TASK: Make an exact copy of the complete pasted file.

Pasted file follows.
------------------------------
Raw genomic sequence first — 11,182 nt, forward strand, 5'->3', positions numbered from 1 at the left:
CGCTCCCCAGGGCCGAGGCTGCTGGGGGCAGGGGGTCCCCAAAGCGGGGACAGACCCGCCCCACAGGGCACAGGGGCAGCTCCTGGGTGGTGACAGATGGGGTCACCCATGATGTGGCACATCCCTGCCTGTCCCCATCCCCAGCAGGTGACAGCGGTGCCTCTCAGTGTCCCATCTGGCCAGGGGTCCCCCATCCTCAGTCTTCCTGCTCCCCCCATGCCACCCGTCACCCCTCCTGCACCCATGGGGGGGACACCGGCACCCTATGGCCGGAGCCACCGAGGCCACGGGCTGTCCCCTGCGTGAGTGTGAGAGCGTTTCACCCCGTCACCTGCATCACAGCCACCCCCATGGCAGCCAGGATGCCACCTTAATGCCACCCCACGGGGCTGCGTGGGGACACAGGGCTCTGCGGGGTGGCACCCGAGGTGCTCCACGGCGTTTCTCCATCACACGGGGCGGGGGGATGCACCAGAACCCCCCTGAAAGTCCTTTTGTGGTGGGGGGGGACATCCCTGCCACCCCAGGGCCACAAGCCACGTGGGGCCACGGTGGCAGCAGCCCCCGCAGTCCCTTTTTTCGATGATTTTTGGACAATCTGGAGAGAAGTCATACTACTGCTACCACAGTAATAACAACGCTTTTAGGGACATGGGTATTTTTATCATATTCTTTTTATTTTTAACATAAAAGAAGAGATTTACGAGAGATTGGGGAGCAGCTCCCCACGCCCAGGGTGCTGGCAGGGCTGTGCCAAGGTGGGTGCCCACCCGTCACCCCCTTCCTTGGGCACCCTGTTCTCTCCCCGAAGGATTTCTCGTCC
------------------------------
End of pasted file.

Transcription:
Raw genomic sequence first — 11,182 nt, forward strand, 5'->3', positions numbered from 1 at the left:
CGCTCCCCAGGGCCGAGGCTGCTGGGGGCAGGGGGTCCCCAAAGCGGGGACAGACCCGCCCCACAGGGCACAGGGGCAGCTCCTGGGTGGTGACAGATGGGGTCACCCATGATGTGGCACATCCCTGCCTGTCCCCATCCCCAGCAGGTGACAGCGGTGCCTCTCAGTGTCCCATCTGGCCAGGGGTCCCCCATCCTCAGTCTTCCTGCTCCCCCCATGCCACCCGTCACCCCTCCTGCACCCATGGGGGGGACACCGGCACCCTATGGCCGGAGCCACCGAGGCCACGGGCTGTCCCCTGCGTGAGTGTGAGAGCGTTTCACCCCGTCACCTGCATCACAGCCACCCCCATGGCAGCCAGGATGCCACCTTAATGCCACCCCACGGGGCTGCGTGGGGACACAGGGCTCTGCGGGGTGGCACCCGAGGTGCTCCACGGCGTTTCTCCATCACACGGGGCGGGGGGATGCACCAGAACCCCCCTGAAAGTCCTTTTGTGGTGGGGGGGGACATCCCTGCCACCCCAGGGCCACAAGCCACGTGGGGCCACGGTGGCAGCAGCCCCCGCAGTCCCTTTTTTCGATGATTTTTGGACAATCTGGAGAGAAGTCATACTACTGCTACCACAGTAATAACAACGCTTTTAGGGACATGGGTATTTTTATCATATTCTTTTTATTTTTAACATAAAAGAAGAGATTTACGAGAGATTGGGGAGCAGCTCCCCACGCCCAGGGTGCTGGCAGGGCTGTGCCAAGGTGGGTGCCCACCCGTCACCCCCTTCCTTGGGCACCCTGTTCTCTCCCCGAAGGATTTCTCGTCC